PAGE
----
As a result, law students and lawyers are especially susceptible to depression and negativity. To combat that, research suggests that the simple act of writing down three things every day that you are grateful for will literally rewire your brain and change how you think. We are all busy. But we can all spare one minute to write down three things. The caveat is you cannot repeat the same thing at all.  You must pick something new every time to add to the list.

The research suggests that after doing this for a few weeks, our brain is increasingly used to searching through events in our life and finding the good. As a result, we might choose to look at the positive aspects of an event we might typically think is bad. Or we might choose to not watch the news, when we know we will only be exposed to negativity.

No matter what happens, expressing gratitude is an amazing act. I try to send a nice email, or say thank you, or recognize someone’s hard work as frequently as possible—and without being weird about it!  And the result is that I’m slowly but surely becoming a much more positive, cheery person.

#The1Llife: Pressing On After A Loss

GUEST BLOG by Dani Gies,
1L at UCLA School of Law

This post is going to be of a different tone than my previous ones.

Fotolia_99579860_Subscription_Monthly_MLast Thursday, I lost my great uncle to lymphoma. He was more like my uncle and second dad to my mom though. He was a brilliant, compassionate, selfless, encouraging, loving man who impacted thousands of lives over his lifetime of service to students, marginalized peoples, and his family. He served a long term at UCLA, and I feel his spirit constantly.

I have been depressed for a while now, and his passing really dropped me to a low. I was definitely not myself when a classmate approached me and asked me to record classes for her this week because she was headed home for a funeral. She lost her grandfather three days before I lost my tío. Two weeks before that, another close friend flew home for his grandfather’s funeral. And one month before that, the morning of her Torts exam, my close friend lost her grandfather.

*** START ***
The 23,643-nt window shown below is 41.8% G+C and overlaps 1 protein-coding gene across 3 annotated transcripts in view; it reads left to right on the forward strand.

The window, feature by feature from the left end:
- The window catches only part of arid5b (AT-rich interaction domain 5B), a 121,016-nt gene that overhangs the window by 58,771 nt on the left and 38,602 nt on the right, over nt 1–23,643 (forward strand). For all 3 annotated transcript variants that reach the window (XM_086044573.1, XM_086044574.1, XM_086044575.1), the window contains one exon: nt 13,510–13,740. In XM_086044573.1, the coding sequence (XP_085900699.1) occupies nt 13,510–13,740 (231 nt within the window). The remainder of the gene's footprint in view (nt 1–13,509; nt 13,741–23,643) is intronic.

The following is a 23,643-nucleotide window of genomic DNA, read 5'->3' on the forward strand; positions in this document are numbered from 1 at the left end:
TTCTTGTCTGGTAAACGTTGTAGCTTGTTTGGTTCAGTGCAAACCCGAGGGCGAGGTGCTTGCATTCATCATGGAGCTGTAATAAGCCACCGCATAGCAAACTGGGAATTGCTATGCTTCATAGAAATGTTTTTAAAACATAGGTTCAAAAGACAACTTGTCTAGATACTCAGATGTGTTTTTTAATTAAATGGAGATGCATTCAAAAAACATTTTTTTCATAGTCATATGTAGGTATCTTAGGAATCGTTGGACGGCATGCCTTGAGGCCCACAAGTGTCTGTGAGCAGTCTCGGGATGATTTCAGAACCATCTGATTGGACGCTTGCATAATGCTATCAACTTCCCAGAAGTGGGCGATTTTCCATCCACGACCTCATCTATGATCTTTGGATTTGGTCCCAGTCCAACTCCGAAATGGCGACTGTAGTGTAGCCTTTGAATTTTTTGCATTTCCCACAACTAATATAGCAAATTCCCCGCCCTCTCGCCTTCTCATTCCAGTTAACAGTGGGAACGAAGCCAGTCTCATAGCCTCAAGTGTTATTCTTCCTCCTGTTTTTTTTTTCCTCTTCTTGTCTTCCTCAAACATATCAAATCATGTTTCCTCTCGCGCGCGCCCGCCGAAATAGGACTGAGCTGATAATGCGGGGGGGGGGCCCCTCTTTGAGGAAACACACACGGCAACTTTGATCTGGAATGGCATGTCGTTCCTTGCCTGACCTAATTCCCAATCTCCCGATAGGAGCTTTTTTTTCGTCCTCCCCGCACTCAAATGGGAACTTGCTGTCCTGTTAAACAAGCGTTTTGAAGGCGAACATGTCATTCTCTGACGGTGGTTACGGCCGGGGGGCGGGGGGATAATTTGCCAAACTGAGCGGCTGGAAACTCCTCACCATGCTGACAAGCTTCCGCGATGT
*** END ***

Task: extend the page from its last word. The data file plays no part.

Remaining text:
It is very difficult for me, and my classmates, to deal with loss like this during law school, particularly during 1L. 

I’ve lost most of my motivation. What is the point of reading the Constitution when it seems we are at the age where every moment could be a loved ones’ last, and time spent in the library could be spent with family? People who wanted us to succeed, to pursue our goals, are now gone. How do we continue to press on? How do we take our already-stressed out, reclusive, exhausted selves and make them yearn for school while our families carry on and we barely have time to grieve?

To be honest, I don’t really know. The cloud of sadness that has been casting its shadow over me persists. I still begin to cry after periods of high stress when my adrenaline fades and I have a few moments to ponder. But today it was easier for me to ponder the positive. Everyone who has learned about my tío’s passing has been kinder than I could have imagined, including especially one of my teachers. I have found in this sadness that I have made friends who deeply care about my health and wellbeing. My law school community has been generous and gentle, two words not oft associated with law schools. My dance crew, although a recent acquaintance, has consoled me with hug after hug and much encouragement.

I write this post in the event that you too are experiencing loss or another hardship that has derailed you. 

I’m not quite back on track yet, but I’ll get there. For the moment, I will continue to try to focus on the amazing blessings coming my way in the form of caring friends and their words and actions. I wish for you that you too recognize the light in your life and that your law school community supports you and picks you up when you fall. If you’d like to talk about anything, please DM me on Twitter @The1Llife.

Wishing you peace,